I've shared with my parents about Buddhism to some extent, with interesting results. I was telling my father about the practice of zazen and learning how to let go of one's thoughts and not identify with them... my father said, "But who would I be without my thoughts?" A great spiritual question, but to him it wasn't a question, but a conclusion, and one that barred him from pursuing Zen further. I've shared a lot with my mother also, who has benefited to a limited extent from my sharing of books by Pema Chodron and Byron Katie with her, as well as my own perspectives. It's taken my mom a long time to recover from the social, financial, psychological and spiritual fallout from her divorce from my father over ten years ago, but she's slowly started to appreciate that her generous heart and the resulting loyalty and affection of her children are a much greater treasure than my dad's money. Though she's also taught me, with my idealistic preaching about the evils of money, that the stress and struggles of having less do take their toll.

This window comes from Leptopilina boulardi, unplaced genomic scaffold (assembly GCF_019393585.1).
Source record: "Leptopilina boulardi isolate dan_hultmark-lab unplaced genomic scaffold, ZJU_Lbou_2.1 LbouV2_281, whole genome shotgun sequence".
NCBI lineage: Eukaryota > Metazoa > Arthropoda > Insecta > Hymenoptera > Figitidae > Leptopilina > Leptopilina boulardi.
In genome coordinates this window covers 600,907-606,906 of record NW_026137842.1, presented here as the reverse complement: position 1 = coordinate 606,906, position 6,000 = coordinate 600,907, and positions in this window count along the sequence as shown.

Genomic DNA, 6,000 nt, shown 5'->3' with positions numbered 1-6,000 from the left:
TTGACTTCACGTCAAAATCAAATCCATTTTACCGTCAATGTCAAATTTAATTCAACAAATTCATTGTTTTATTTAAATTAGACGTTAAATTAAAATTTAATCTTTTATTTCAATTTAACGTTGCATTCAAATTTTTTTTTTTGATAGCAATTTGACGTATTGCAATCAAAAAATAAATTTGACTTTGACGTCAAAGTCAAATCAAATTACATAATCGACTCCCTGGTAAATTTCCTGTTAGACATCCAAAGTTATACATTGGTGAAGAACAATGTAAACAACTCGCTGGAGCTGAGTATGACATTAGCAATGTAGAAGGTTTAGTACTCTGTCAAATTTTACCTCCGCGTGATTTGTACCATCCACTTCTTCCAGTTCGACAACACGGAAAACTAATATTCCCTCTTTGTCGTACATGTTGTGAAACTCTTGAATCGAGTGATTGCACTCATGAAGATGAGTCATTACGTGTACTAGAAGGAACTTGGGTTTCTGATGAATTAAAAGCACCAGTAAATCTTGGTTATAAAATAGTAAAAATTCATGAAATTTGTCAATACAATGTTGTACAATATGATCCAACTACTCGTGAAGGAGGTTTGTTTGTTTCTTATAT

It's been interesting to watch my sister (who is younger) start off on her own spiritual path in the last few years... becoming dissatisfied with life, asking questions that have taken her to dark places... there are so many parallels it's uncanny, especially given that on the surface my sister has almost been my perfect opposite, extroverted where I am introverted, a partier and wild child compared to my more ascetic and studious lifestyle... but over time, she has become more introverted, and more "spiritual"... she's sharper than me in a lot of ways, though she has a complex stemming from childhood that I'm the smart one and she's not smart enough. I learn from her all the time... she sees so many things before I did, and even now sees things I haven't seen yet... she is a great teacher. And she more than my parents has taken an interest in Buddhism... has been asking me a lot of questions recently about meditation. She's told me that I've helped her learn how not to be so troubled and taken over by her thinking, which is a remarkable thing to hear.